This part of the collection is currently being processed by Jennifer Lyons, manuscript cataloger at Houghton. [MS Am 2350 (4620)]⠀
The library has been the center of Vidal studies since his papers were opened for research in 2007.
  • Cooler temperatures in the spring delayed the season, but strawberries are now abundant in farmers markets throughout the Cambridge/Boston area.⠀
To celebrate their tasty goodness, here is a rather interesting strawberry from a French fortune telling volume from 1532, "Le liure de passe temps de la fortune des dez" [Typ 515.32.804]. This is a translation of a 15th century Italian original by Lorenzo Spirito.⠀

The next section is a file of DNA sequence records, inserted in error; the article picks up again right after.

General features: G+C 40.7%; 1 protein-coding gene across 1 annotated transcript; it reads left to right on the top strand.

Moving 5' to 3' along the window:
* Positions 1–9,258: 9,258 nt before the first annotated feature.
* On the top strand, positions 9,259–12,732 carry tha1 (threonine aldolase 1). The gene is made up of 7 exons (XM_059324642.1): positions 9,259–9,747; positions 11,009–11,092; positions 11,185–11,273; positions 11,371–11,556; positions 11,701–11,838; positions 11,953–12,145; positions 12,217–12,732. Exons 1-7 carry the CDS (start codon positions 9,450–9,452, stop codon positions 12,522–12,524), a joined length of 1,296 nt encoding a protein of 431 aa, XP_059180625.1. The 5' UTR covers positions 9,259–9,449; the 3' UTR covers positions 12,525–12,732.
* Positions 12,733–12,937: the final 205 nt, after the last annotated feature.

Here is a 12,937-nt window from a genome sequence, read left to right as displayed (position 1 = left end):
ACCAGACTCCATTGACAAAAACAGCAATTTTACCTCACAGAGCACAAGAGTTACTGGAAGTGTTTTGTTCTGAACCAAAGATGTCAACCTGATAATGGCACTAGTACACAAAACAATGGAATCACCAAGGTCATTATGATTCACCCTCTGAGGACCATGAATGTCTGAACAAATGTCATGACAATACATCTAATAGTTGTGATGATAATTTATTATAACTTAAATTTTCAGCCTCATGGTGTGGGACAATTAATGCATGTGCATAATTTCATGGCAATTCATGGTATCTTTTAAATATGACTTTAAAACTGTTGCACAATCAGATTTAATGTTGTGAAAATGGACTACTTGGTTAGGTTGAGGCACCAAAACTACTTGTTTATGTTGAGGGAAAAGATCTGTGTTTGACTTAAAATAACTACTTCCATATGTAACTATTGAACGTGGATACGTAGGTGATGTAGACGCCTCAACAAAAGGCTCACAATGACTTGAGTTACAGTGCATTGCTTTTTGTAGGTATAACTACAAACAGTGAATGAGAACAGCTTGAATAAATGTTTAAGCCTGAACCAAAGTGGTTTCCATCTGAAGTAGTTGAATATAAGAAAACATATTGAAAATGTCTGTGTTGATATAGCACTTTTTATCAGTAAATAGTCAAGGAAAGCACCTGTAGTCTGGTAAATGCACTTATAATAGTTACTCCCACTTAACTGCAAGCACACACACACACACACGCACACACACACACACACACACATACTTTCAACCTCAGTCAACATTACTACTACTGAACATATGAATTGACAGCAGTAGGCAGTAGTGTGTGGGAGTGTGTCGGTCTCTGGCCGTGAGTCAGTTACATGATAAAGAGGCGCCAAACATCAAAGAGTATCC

Three dice would be cast relating to a question, here it is whether a woman's child was a boy or a girl, leading one to circular diagrams of zodiacal symbols, and finally on to 56 numbered "answers" under the names of prophets. ⠀
The 1482 Italian edition (which Houghton sadly doesn't have), instead of flowers, has an assortment of figures in the middle for this section: sun, moon, star, scorpion, griffon, heart, unicorn, etc.⠀
#fortune #fate #astrology #fortunetelling #16thcentury #rarebook #french #italian #strawberry #dice #houghtonlibrary #harvardlibrary #bookstagram #librariesofinstagram
  • "John Lithgow: Actor as Artist," a look of the the actor’s talents for drawing as well as drama, has been extended through Thursday, September 7, due to popular demand.⠀
This featured drawing is a caricature of the entire 1998 M. Butterfly original Broadway cast—Lithgow himself included—and is one of the many cast drawings currently displayed on the Library’s ground floor. Join us for this encore performance.⠀